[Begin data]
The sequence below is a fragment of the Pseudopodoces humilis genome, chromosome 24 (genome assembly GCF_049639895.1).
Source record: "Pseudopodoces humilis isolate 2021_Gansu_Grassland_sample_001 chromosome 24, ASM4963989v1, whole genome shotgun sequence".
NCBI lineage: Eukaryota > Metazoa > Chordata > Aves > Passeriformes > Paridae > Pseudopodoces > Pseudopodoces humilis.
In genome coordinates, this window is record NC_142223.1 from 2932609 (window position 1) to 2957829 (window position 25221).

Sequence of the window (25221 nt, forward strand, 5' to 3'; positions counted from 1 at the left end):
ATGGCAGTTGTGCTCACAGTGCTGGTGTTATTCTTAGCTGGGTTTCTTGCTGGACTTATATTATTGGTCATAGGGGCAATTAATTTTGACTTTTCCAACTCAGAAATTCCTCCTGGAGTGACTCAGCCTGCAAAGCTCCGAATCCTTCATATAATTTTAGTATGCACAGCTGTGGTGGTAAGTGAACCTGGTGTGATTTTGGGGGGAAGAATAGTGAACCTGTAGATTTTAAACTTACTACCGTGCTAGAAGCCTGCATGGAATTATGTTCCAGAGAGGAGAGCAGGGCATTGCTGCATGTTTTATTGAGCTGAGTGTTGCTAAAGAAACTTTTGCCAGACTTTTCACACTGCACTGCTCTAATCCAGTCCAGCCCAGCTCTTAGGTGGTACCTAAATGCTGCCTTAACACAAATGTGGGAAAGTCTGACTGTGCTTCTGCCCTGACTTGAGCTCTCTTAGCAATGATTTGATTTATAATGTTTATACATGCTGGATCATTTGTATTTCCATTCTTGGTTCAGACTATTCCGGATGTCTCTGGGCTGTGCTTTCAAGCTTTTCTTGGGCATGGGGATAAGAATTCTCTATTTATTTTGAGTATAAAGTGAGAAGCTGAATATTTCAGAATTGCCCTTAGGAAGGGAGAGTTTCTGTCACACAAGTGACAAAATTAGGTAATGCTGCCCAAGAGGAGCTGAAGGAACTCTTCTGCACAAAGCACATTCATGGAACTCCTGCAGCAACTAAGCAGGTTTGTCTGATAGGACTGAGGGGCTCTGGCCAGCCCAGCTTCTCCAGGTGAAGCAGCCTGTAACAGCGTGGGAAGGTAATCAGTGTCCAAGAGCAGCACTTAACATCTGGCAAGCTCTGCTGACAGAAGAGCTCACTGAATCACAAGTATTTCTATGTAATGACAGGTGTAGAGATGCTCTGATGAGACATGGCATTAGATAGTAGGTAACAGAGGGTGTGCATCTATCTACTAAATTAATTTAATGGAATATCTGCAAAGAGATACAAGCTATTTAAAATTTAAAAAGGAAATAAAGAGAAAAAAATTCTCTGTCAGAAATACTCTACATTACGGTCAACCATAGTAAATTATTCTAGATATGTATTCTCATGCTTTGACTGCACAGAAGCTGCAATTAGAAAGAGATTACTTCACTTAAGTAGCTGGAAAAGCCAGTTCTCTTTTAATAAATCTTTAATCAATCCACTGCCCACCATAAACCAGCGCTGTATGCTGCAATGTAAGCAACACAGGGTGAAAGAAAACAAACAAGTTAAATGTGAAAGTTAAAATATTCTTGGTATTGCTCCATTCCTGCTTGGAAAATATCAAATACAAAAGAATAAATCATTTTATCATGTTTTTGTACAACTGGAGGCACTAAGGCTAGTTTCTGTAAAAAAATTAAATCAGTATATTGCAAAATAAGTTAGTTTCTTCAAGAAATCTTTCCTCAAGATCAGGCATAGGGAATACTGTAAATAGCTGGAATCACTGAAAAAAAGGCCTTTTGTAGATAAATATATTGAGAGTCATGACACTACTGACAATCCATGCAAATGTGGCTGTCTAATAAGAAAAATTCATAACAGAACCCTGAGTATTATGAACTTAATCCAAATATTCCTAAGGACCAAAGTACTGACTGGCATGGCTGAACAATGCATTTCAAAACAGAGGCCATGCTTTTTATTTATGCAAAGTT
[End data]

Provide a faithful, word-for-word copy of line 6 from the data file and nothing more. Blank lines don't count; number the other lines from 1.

ATGGCAGTTGTGCTCACAGTGCTGGTGTTATTCTTAGCTGGGTTTCTTGCTGGACTTATATTATTGGTCATAGGGGCAATTAATTTTGACTTTTCCAACTCAGAAATTCCTCCTGGAGTGACTCAGCCTGCAAAGCTCCGAATCCTTCATATAATTTTAGTATGCACAGCTGTGGTGGTAAGTGAACCTGGTGTGATTTTGGGGGGAAGAATAGTGAACCTGTAGATTTTAAACTTACTACCGTGCTAGAAGCCTGCATGGAATTATGTTCCAGAGAGGAGAGCAGGGCATTGCTGCATGTTTTATTGAGCTGAGTGTTGCTAAAGAAACTTTTGCCAGACTTTTCACACTGCACTGCTCTAATCCAGTCCAGCCCAGCTCTTAGGTGGTACCTAAATGCTGCCTTAACACAAATGTGGGAAAGTCTGACTGTGCTTCTGCCCTGACTTGAGCTCTCTTAGCAATGATTTGATTTATAATGTTTATACATGCTGGATCATTTGTATTTCCATTCTTGGTTCAGACTATTCCGGATGTCTCTGGGCTGTGCTTTCAAGCTTTTCTTGGGCATGGGGATAAGAATTCTCTATTTATTTTGAGTATAAAGTGAGAAGCTGAATATTTCAGAATTGCCCTTAGGAAGGGAGAGTTTCTGTCACACAAGTGACAAAATTAGGTAATGCTGCCCAAGAGGAGCTGAAGGAACTCTTCTGCACAAAGCACATTCATGGAACTCCTGCAGCAACTAAGCAGGTTTGTCTGATAGGACTGAGGGGCTCTGGCCAGCCCAGCTTCTCCAGGTGAAGCAGCCTGTAACAGCGTGGGAAGGTAATCAGTGTCCAAGAGCAGCACTTAACATCTGGCAAGCTCTGCTGACAGAAGAGCTCACTGAATCACAAGTATTTCTATGTAATGACAGGTGTAGAGATGCTCTGATGAGACATGGCATTAGATAGTAGGTAACAGAGGGTGTGCATCTATCTACTAAATTAATTTAATGGAATATCTGCAAAGAGATACAAGCTATTTAAAATTTAAAAAGGAAATAAAGAGAAAAAAATTCTCTGTCAGAAATACTCTACATTACGGTCAACCATAGTAAATTATTCTAGATATGTATTCTCATGCTTTGACTGCACAGAAGCTGCAATTAGAAAGAGATTACTTCACTTAAGTAGCTGGAAAAGCCAGTTCTCTTTTAATAAATCTTTAATCAATCCACTGCCCACCATAAACCAGCGCTGTATGCTGCAATGTAAGCAACACAGGGTGAAAGAAAACAAACAAGTTAAATGTGAAAGTTAAAATATTCTTGGTATTGCTCCATTCCTGCTTGGAAAATATCAAATACAAAAGAATAAATCATTTTATCATGTTTTTGTACAACTGGAGGCACTAAGGCTAGTTTCTGTAAAAAAATTAAATCAGTATATTGCAAAATAAGTTAGTTTCTTCAAGAAATCTTTCCTCAAGATCAGGCATAGGGAATACTGTAAATAGCTGGAATCACTGAAAAAAAGGCCTTTTGTAGATAAATATATTGAGAGTCATGACACTACTGACAATCCATGCAAATGTGGCTGTCTAATAAGAAAAATTCATAACAGAACCCTGAGTATTATGAACTTAATCCAAATATTCCTAAGGACCAAAGTACTGACTGGCATGGCTGAACAATGCATTTCAAAACAGAGGCCATGCTTTTTATTTATGCAAAGTT